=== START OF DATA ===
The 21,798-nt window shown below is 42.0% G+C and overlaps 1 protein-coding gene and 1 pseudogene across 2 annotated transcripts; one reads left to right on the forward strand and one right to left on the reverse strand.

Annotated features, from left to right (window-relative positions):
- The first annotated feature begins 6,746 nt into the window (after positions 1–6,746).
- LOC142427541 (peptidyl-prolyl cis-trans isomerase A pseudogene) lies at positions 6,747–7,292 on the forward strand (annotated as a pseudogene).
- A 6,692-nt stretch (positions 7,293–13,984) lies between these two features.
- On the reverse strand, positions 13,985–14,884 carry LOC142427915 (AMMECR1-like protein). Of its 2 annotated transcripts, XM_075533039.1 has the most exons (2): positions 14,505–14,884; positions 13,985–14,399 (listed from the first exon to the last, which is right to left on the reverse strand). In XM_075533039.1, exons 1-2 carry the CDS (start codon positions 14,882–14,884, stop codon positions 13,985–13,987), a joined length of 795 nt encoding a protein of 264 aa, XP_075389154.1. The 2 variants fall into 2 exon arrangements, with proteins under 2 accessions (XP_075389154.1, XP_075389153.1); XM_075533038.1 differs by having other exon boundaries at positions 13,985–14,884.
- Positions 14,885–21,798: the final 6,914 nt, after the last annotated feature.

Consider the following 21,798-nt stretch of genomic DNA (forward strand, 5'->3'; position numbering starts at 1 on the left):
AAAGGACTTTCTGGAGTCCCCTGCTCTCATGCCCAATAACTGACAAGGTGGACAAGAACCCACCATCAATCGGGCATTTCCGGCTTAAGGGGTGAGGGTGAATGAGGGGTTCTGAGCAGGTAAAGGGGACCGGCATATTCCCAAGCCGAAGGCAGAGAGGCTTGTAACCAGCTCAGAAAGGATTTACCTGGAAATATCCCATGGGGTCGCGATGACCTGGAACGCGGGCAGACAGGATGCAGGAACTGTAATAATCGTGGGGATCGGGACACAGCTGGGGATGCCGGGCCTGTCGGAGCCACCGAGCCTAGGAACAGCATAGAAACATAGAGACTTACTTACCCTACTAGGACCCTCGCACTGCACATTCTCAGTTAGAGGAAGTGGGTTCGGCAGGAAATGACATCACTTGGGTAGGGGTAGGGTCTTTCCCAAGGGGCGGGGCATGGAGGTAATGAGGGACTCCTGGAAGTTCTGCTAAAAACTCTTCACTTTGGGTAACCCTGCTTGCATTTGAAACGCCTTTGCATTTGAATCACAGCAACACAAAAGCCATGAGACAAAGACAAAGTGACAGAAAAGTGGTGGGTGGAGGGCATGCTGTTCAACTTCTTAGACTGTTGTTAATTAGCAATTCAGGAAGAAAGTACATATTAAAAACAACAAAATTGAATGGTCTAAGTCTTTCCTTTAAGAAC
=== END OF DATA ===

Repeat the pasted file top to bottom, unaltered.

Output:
The 21,798-nt window shown below is 42.0% G+C and overlaps 1 protein-coding gene and 1 pseudogene across 2 annotated transcripts; one reads left to right on the forward strand and one right to left on the reverse strand.

Annotated features, from left to right (window-relative positions):
- The first annotated feature begins 6,746 nt into the window (after positions 1–6,746).
- LOC142427541 (peptidyl-prolyl cis-trans isomerase A pseudogene) lies at positions 6,747–7,292 on the forward strand (annotated as a pseudogene).
- A 6,692-nt stretch (positions 7,293–13,984) lies between these two features.
- On the reverse strand, positions 13,985–14,884 carry LOC142427915 (AMMECR1-like protein). Of its 2 annotated transcripts, XM_075533039.1 has the most exons (2): positions 14,505–14,884; positions 13,985–14,399 (listed from the first exon to the last, which is right to left on the reverse strand). In XM_075533039.1, exons 1-2 carry the CDS (start codon positions 14,882–14,884, stop codon positions 13,985–13,987), a joined length of 795 nt encoding a protein of 264 aa, XP_075389154.1. The 2 variants fall into 2 exon arrangements, with proteins under 2 accessions (XP_075389154.1, XP_075389153.1); XM_075533038.1 differs by having other exon boundaries at positions 13,985–14,884.
- Positions 14,885–21,798: the final 6,914 nt, after the last annotated feature.

Consider the following 21,798-nt stretch of genomic DNA (forward strand, 5'->3'; position numbering starts at 1 on the left):
AAAGGACTTTCTGGAGTCCCCTGCTCTCATGCCCAATAACTGACAAGGTGGACAAGAACCCACCATCAATCGGGCATTTCCGGCTTAAGGGGTGAGGGTGAATGAGGGGTTCTGAGCAGGTAAAGGGGACCGGCATATTCCCAAGCCGAAGGCAGAGAGGCTTGTAACCAGCTCAGAAAGGATTTACCTGGAAATATCCCATGGGGTCGCGATGACCTGGAACGCGGGCAGACAGGATGCAGGAACTGTAATAATCGTGGGGATCGGGACACAGCTGGGGATGCCGGGCCTGTCGGAGCCACCGAGCCTAGGAACAGCATAGAAACATAGAGACTTACTTACCCTACTAGGACCCTCGCACTGCACATTCTCAGTTAGAGGAAGTGGGTTCGGCAGGAAATGACATCACTTGGGTAGGGGTAGGGTCTTTCCCAAGGGGCGGGGCATGGAGGTAATGAGGGACTCCTGGAAGTTCTGCTAAAAACTCTTCACTTTGGGTAACCCTGCTTGCATTTGAAACGCCTTTGCATTTGAATCACAGCAACACAAAAGCCATGAGACAAAGACAAAGTGACAGAAAAGTGGTGGGTGGAGGGCATGCTGTTCAACTTCTTAGACTGTTGTTAATTAGCAATTCAGGAAGAAAGTACATATTAAAAACAACAAAATTGAATGGTCTAAGTCTTTCCTTTAAGAAC